15 - 16 April
On Saturday, the winds had subsided and my step-son kindly collected a few barrow loads of stable manure for the new bed, and Sylvi and I concentrated on the climbing bean frame.
The local fishing crews had been out and returned with a successful catch of Black Bream, so it was down to FISH in the morning.
There was a lot of uncultivated ground close to the apple tree and I thought this had room for another no-dig bed. I think true "no-diggers" would have just laid cardboard over the weeds but I decided to try to remove as much of the couch grass and bindweeds as possible.
We also made a start on levelling out the new no-dig bed for the courgettes and squashes and put the final touches to the climbing bean frame.
|16 April - preparing the squash bed|
|16 April - climbing bean frame|
At home, I sowed some Spanish cucumber (Pepino), Marketer and Ashley varieties, and some climbing French beans (Cobra), Borlotti beans (Lingua di Fuoco - Firetongue), courgettes and Hungarian Blue squash (from some seeds bought in Dieppe).
We began preparations for making some rhubarb gin by chopping the rhubarb, dusting with sugar and leaving covered in a bowl overnight, ready to be immersed in gin the following day and hopefully ready for filtering and drinking in about 4 weeks.
I continued preparatory work for the new no-dig bed near the apple tree. It was a glorious sunny day and the plum trees were in full blossom.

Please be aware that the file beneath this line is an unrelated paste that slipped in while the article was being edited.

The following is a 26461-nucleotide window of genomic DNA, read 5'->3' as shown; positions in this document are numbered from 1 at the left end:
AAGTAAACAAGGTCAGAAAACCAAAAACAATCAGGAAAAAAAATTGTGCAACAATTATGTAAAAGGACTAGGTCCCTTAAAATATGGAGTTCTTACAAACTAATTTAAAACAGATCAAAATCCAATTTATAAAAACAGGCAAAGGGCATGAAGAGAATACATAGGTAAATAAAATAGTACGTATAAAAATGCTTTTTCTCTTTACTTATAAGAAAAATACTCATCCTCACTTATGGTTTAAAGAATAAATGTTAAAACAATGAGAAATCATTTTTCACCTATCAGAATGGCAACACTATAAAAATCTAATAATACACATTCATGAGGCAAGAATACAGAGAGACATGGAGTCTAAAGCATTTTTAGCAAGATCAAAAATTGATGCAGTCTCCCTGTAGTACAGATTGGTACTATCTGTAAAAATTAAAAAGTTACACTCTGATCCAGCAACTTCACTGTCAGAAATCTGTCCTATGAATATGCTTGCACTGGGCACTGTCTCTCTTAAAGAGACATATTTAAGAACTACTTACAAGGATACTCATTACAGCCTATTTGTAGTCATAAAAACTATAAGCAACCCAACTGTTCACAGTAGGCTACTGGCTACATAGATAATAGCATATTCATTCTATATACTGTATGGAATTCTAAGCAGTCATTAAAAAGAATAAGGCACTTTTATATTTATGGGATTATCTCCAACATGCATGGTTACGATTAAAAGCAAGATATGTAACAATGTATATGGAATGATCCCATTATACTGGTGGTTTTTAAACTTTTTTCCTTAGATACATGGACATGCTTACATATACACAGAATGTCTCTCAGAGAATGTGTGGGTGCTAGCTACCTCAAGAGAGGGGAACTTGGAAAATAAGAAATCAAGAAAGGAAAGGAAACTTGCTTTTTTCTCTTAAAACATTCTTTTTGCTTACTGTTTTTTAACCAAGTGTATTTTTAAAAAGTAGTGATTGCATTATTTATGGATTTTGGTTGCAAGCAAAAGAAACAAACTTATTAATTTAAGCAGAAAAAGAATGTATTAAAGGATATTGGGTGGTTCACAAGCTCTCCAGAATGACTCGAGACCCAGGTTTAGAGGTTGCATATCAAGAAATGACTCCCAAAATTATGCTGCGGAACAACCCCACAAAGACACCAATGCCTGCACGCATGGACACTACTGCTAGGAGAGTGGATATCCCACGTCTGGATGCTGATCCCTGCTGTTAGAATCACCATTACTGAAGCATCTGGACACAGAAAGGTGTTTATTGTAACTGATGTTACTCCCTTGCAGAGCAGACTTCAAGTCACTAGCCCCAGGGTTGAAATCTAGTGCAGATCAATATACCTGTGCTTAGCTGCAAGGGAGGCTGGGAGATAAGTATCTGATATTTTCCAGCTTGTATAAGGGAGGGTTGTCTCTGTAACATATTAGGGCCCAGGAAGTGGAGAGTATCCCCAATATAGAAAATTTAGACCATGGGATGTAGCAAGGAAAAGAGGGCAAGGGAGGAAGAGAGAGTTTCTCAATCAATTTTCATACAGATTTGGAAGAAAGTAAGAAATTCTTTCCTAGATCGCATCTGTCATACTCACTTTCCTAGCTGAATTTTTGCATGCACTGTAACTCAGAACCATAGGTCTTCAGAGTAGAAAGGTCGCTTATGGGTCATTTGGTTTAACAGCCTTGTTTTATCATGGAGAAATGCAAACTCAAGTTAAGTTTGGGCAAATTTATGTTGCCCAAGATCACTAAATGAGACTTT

Work continued with the no-dig beds. Thanks to help from my stepson, Luke, and fellow plotholder, Steve, I had a plentiful supply of stable manure as they had transported several barrow loads. The bed, intended for squashes (where last year's kalettes had been grown) was nearing completion. The frame beyond still had some purple sprouting broccoli and would be the next target for a no-dig bed.
The area by the apple tree was ready for a layer of compost.
|19 April - progress near the apple tree|
I also planted out some of the perpetual spinach plants which I had grown from seed at home and tackled the wilderness where the collapsed greenhouse had been.
After a lot of heavy work, I deserved a rest,
At home the tulips were in full flower and I always marvel at the beautiful, intricate patterns.
Another weekend of neglect for the plot as the London Marathon beckoned. The reception for elite runners was held on Friday at Tower Bridge. Despite having lived in London for seventy years, I had never before been inside the bridge or on the upper walkway. It was a remarkable experience with great views and an amazing glass floor!
|21 April - sunset from Tower Bridge|
|21 April - standing on the glass floor|
|21 April - Tower Bridge|
The glass floor viewed from below
Saturday was a busy day as I was one of the official starters for the Mini-Marathon when 10,000 young people ran either 1 mile or 2.6km from Horseguards Parade finishing past Buckingham Palace in The Mall.
|22 April - ready for the next wave|
|22 April - some of the 10,000 runners|
The actual Marathon on the Sunday was breathtaking with several records tumbling. It was amazing to get a bird's eye view of the finish line.
Back on the plot, the plum trees had been in full blossom for some days but now the apple tree's flowers were beginning to open.
I finally cleared the area where the broccoli had been growing and moved the netted cage, laid some cardboard and covered with manure and compost. This would be the second squash bed this year. There were still some spinach andchard plants that had survived the winter, so I left them in situ.
|29 April - the first squash bed with the second one behind|
We were now fairly prepared for the planting out that would be done in May and June.
Hove (and a few other places) April 2023